Assessing and Working with Mental Health Behaviors


According to the National Institute of Mental Health, about one in four adults suffers from a diagnosable mental disorder in any given year.1  Among people 65 years and older, Alzheimer’s disease is the most common form of dementia; in fact, one in ten individuals over age 65 is affected by Alzheimer's disease.2  Currently, 4.5 million Americans are affected, doubling the number of individuals affected by the disease since 1980.2

With such an increase in numbers, long term care facilities are seeing more and more residents with dementia-related illnesses, such as Alzheimer’s disease and other mental illnesses.  Mental illnesses can cause residents to present with a myriad of behaviors, including outbursts or confusion.  As more and more of the population ages, facilities will see an increased number of residents with behaviors that are a result of a mental illness.  The challenge will be to ensure that appropriate care is being provided to residents, and individual needs are being met.

Residents with mental illness may or may not exhibit behaviors that can be challenging.  When they do, however, it is important to remember that the person is reacting to his or her environment and illness and is not attacking staff or loved ones with his or her reactions.  It is vital to distinguish the behavior from the resident.  The resident is not the problem; the behavior is.  Focusing on the behavior and not the personality of the resident allows staff to explore various interventions geared to decrease that behavior.  Facilities can address behaviors successfully in order to ensure a safe environment for the resident exhibiting the behaviors, as well as for other residents living in the facility.  When behaviors are first noted, staff should begin to monitor them.  For example, some residents may react to certain staff differently or exhibit the behavior in the morning, but not in the evening.  Monitoring the behavior can help determine the cause of it.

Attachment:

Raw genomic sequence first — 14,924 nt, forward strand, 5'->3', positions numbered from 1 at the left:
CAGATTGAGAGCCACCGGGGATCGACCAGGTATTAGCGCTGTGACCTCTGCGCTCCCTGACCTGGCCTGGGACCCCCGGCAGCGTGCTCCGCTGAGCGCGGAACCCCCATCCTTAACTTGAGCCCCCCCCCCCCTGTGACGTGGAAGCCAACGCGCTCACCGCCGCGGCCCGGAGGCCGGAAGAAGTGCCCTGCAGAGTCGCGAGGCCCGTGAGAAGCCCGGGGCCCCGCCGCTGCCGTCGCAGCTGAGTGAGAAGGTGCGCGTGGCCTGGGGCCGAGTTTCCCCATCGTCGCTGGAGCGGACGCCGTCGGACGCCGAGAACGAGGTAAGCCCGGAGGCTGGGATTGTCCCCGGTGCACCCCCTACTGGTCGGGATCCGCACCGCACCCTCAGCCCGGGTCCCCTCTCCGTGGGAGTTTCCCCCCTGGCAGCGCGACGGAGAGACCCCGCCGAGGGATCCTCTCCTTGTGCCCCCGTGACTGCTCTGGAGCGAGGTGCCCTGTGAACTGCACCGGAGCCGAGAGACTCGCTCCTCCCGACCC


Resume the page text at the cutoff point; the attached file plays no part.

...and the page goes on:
Assessing the resident is an important step that should coincide with behavior monitoring.  Social workers are trained to assess psychosocial aspects of an individual.  If a facility has a social worker, the social worker should be notified so that he or she may provide an assessment.  Family members can often offer vital insight into an individual’s behavior.  This is important because a person’s life experiences can impact his or her behavior.  For instance, a resident who is awake at night and wandering or calling out, may have previously worked nights and is used to sleeping during the day.  From this assessment and knowledge of previous life experiences, the social worker can make a number of recommendations to address behaviors.

If the facility does not have a social worker, or the social worker believes it could be helpful to do so, the facility can request a psychiatric consult.  A psychiatrist can be requested to come in to assess the behaviors and determine if the behavior is a result of a mental illness.  Psychiatrists can prescribe medications to address some of the symptoms that result from a mental illness.  For example, a resident who is exhibiting symptoms of depression can begin to have difficulty getting out of bed or enjoying activities.  Some medications can help with these symptoms.  It is important to remember, however, that psychiatric medications can have unwanted side effects and may not completely address the behavior.